by Paul wahl
Sun sailor Newspapers
One of the highlights of my November each year is presenting during the Jefferson High School Career Day in Bloomington. Journalism isn’t as glamorous a field as say law or medicine or music, but there continues to be a good deal of interest in the field.
In some ways I’m surprised. You may have seen one of those polls on Yahoo or a similar site “10 Worst Careers of All Time.” Journalism is usually in there somewhere, often near the top.
Long hours, low pay, “combat” conditions … it’s definitely not dentistry, which was named the top job in a recent U.S. News survey. I guess there are similarities. Both dentists and journalists have the ability to inflict pain, although ours is less of a physical twinge.
To my knowledge, journalism is still ranked slightly higher than “telemarketer,” which was deemed the worst career by U.S. News.
So what do you tell a group of fresh and wide-eyed high school juniors about journalism after you have spent nearly 40 years in the field? Believe it or not, I’m still optimistic, and I continue to recommend journalism as a career.
Of course, the changes in my time have been too numerous to count – some for the better, some for the worse.
I began my career in the heyday of community journalism. The newspapers for which I wrote and edited were mostly the single source of news and information for their communities. The nearby big dailies hadn’t yet discovered we had a viable market, and the Internet was still a glimmer in Al Gore’s mind.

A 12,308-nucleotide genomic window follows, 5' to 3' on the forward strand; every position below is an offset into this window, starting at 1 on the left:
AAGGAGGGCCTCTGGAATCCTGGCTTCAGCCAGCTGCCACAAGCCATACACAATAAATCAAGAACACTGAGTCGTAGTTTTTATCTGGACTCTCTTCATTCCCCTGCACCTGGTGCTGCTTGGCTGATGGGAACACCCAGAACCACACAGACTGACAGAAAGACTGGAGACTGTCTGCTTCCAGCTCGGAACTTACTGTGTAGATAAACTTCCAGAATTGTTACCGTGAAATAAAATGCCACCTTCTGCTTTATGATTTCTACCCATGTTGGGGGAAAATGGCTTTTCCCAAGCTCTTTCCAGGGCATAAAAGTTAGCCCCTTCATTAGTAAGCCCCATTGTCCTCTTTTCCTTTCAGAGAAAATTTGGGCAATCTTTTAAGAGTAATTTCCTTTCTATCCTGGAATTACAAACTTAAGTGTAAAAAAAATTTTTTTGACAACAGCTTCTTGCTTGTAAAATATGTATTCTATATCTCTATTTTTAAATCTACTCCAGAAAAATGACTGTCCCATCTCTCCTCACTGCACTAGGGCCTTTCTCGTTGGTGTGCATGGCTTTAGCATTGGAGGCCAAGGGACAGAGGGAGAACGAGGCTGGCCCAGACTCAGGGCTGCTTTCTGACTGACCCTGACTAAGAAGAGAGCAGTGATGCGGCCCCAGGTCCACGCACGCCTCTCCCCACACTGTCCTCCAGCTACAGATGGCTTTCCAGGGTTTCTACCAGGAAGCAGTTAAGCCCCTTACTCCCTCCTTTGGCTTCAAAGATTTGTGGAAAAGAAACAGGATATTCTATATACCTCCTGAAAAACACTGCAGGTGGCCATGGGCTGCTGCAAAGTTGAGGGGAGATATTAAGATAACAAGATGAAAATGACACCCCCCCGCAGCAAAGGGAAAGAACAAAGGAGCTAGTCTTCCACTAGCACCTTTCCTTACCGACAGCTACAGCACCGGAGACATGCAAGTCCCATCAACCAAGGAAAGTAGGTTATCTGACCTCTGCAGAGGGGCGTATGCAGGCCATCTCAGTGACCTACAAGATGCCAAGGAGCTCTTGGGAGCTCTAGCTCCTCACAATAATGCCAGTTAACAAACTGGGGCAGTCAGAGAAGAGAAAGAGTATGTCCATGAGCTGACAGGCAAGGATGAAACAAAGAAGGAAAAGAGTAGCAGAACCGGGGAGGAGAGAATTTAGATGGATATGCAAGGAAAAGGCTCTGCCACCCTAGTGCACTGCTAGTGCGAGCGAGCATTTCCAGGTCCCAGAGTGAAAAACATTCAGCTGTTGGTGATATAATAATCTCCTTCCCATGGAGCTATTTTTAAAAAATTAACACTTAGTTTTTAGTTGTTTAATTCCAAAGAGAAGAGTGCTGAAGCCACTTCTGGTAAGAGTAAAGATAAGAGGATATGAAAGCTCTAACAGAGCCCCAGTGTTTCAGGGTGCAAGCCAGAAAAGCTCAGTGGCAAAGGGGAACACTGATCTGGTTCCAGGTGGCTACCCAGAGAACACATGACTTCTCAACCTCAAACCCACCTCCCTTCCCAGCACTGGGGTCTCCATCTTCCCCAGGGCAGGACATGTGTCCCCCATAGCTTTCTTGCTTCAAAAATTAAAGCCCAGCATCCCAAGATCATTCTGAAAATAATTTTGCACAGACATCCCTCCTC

It was a heady experience to know readers depended on you to be their sole lifeline to the world around them. We took it very seriously.
The downside, of course, was that we in newspaper particularly got to thinking that we were the undisputed king of information and that we would never be replaced by anyone or anything. We were wrong, of course, and are still struggling in many ways to make up for our hubris.
But like so many other things, competition has made journalism better, and the new crop of journalists are bright and talented. I believe the future of our industry is in good hands.
Obviously, the young guns in the newsroom today approach things far differently than I do. I came up through the ranks in the days when it wasn’t unusual to go out into the community and find sources for stories. Email was not an option. Google was not an option. Most of our work was done face-to-face.
There were certain advantages in that method, but also one huge drawback. You might only get to two or three sources a week. Today’s journalists can make contact with dozens of sources daily.
My thanks to Eric Roesler, who coordinates the Jefferson High School Career Day, for allowing me to come and speak on my favorite topic.
I’m encouraged that there isn’t the pressure today that there was in my time to pick a career while still in diapers. If you think about it, today’s high school juniors may be working in careers that haven’t even been invented yet.
The best advice I leave with high school students is “learn to learn” and “be a lifelong learner.” That philosophy has served me well.
Contact Paul Wahl and firstname.lastname@example.org